The Center for Disease Control and Prevention (CDC) in the US just released a report 1 summarizing their own health statistics collected from 2006-2008 regarding sexual behavior. When we read the results, we decided that we had to write this addendum to our post about people’s perception of the average number of sex partners. Many of our numbers in this article came from a comprehensive report published in 1994, which did cause us to wonder whether or not things have change in the last decade and half. The answer is, basically, no.
According to the CDC’s report, which surveyed 13,495 15-44 year olds, 75% of women and 69% of men reported zero or one sex partner (of the opposite sex) in the past 12 months. Only 3% of women and 6% of men reported more than three. They were also asked about their total lifetime partners. The CDC reported median (or 50th percentile, meaning half were above and half were below) partners instead of average, which is more appropriate than average in this case for a number of statistical reasons (a floor effect coupled with many high outliers, for those of you who are interested). The median number of partners for men was five, and the median for women was three.
Now some of our more observant readers may be thinking to themselves right now: “Wait a minute, they said 15-44 year olds. Fifteen year olds are bound to have fewer partners than 44 year olds, so if you bunch them all together, you will get a number that’s too low.” This is good thinking (you’re really thinking like a scientist if you said this), but you would only be half right. Yes, the younger members of the group had fewer total partners. The 15-19 year olds in the group reported a median of 2 for men and 1 for women. However, when you look at the age group with the most partners, it is mot much different from the overall median for everyone. Among men, every age group over 25 pretty much had a median of 6. For the women, most age groups over 25 had a mean of 4. The likely reason for this phenomenon is the fact (which we discussed in the original article) that most people end up pairing off at some point in their lives.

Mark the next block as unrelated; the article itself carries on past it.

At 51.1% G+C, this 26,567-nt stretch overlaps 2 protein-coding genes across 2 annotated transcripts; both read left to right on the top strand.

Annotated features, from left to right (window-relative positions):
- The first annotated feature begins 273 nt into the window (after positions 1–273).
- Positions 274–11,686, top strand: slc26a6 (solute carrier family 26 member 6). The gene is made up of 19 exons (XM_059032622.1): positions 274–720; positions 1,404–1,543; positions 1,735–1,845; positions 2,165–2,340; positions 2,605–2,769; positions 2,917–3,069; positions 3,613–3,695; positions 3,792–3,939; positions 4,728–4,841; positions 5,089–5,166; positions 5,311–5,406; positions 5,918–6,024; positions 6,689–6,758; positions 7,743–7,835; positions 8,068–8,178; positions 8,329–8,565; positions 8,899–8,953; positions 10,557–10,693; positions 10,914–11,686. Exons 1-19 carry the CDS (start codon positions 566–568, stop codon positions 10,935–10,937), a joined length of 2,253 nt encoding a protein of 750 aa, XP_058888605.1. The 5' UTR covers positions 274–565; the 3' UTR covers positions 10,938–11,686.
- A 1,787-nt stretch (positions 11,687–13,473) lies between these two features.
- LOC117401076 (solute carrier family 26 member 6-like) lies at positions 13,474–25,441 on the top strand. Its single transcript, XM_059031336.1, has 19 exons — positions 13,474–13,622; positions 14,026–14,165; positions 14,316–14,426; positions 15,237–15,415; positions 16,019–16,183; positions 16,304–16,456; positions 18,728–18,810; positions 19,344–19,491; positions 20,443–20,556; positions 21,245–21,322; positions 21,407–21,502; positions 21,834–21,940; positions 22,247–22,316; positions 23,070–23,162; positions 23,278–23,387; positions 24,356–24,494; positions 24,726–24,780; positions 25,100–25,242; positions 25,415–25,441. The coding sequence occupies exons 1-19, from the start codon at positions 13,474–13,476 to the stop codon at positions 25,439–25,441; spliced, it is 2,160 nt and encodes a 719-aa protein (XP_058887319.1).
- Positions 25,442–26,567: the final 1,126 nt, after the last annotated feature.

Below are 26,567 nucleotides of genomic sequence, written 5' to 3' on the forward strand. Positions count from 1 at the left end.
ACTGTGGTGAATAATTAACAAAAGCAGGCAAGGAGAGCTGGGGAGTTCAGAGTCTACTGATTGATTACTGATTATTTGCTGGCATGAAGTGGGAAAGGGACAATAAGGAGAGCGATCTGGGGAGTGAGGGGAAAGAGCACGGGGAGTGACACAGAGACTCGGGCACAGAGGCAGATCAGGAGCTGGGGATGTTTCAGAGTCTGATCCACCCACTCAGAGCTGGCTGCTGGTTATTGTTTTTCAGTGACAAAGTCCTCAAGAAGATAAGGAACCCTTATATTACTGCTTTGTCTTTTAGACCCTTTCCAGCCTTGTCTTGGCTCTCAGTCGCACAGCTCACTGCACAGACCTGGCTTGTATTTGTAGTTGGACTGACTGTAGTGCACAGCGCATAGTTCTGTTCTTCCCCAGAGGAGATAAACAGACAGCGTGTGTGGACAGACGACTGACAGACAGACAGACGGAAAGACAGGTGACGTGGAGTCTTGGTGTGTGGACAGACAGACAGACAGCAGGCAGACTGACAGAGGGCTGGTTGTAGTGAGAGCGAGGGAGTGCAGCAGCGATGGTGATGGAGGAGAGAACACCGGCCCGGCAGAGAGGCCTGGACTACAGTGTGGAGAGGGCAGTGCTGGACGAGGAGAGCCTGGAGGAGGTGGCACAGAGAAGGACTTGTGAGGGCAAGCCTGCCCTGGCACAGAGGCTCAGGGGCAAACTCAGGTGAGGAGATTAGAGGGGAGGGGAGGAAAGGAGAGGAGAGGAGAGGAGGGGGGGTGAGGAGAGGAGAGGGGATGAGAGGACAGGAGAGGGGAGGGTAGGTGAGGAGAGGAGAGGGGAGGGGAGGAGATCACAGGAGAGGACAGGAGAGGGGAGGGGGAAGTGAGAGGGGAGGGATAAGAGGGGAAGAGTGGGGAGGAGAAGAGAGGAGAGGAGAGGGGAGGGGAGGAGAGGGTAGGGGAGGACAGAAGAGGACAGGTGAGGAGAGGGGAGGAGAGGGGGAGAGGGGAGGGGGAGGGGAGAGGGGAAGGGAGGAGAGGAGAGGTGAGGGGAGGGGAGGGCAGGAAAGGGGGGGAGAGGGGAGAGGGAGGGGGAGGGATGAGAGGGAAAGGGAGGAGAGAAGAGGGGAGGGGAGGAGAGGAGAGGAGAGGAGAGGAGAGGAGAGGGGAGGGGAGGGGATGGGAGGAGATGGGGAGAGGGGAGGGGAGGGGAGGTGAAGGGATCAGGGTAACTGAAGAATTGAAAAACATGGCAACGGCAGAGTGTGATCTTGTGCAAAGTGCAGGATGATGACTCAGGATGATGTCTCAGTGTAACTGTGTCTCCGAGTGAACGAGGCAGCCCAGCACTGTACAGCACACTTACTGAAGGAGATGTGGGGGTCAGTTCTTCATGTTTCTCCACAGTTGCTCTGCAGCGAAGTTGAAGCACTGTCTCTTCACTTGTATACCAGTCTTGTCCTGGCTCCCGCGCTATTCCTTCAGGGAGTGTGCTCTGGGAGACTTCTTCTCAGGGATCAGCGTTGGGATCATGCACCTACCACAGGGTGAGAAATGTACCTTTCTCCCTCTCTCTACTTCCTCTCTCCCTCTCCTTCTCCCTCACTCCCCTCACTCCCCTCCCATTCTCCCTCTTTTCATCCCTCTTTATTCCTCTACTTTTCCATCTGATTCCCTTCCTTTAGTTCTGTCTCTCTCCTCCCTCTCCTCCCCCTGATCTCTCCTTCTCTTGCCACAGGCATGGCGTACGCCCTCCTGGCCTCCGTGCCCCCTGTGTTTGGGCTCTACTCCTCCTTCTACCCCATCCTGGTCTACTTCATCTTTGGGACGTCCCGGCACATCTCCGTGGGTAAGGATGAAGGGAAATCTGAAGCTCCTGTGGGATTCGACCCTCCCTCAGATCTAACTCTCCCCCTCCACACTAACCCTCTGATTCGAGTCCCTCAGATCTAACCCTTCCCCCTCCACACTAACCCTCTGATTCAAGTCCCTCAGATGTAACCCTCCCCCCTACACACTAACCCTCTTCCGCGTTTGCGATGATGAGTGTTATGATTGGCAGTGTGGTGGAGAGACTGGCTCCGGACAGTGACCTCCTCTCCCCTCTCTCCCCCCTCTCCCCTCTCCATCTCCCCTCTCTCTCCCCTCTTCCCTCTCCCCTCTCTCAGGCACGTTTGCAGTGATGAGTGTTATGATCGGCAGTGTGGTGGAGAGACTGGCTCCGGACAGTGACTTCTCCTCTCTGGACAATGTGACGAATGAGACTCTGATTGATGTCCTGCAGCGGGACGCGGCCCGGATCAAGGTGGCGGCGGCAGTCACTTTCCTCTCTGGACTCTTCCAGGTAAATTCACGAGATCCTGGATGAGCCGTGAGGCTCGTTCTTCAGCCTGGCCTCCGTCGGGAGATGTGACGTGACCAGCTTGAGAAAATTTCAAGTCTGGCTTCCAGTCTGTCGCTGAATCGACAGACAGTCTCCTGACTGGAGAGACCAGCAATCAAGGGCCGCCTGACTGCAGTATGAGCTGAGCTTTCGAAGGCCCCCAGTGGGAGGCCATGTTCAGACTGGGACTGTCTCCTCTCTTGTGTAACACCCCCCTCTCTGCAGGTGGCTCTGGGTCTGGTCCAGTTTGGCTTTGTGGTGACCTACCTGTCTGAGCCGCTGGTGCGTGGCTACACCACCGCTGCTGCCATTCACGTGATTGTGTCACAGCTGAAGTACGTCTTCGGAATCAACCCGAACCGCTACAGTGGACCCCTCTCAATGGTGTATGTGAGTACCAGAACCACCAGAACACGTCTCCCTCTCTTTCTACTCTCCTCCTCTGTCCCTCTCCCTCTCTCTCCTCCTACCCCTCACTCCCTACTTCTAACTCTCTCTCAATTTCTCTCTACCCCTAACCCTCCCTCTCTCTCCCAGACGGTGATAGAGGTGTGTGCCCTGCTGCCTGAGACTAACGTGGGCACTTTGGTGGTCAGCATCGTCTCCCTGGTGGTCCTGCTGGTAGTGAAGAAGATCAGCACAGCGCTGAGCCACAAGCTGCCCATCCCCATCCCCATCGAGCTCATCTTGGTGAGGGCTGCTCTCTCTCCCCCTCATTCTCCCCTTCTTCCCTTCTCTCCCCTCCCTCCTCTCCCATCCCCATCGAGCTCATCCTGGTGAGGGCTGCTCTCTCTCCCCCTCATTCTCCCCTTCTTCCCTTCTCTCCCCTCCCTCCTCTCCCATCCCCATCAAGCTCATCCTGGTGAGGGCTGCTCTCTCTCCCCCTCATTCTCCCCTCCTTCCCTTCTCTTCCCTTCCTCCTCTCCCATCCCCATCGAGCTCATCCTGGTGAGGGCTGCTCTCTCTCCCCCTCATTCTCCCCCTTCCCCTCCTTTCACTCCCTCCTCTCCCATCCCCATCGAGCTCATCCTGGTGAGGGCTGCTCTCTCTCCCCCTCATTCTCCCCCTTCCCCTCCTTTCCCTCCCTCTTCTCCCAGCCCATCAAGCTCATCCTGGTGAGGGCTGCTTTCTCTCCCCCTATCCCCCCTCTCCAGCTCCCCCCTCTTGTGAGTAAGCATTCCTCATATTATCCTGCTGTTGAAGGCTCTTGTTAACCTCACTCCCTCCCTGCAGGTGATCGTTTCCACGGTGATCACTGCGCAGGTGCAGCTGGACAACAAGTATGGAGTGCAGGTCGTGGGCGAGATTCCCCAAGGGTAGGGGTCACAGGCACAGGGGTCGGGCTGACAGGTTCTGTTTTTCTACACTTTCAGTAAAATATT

It was interesting to see this new data, and how well it lined up with prior surveys. Also interesting was the consistent difference between the numbers reported by men, and those reported by women. Considering that the data only took into account opposite-sex partners, you would expect the numbers to be the same. As it turns out, this difference is consistent across most surveys of sexual activity… but that is a larger topic, and one which we plan to cover in a future installment of the blog.
Interested in these findings? Read the original post.
- Chandra, A., Mosher, W. D. , & Copen, C. (2011). Sexual behavior, sexual attraction, and sexual identity in the United States: Data from the 2006–2008 National Survey of Family Growth (National Health Statistics Report No. 36). Retrieved from Centers for Disease Control and Prevention website: http://www.cdc.gov/nchs/data/nhsr/nhsr036.pdf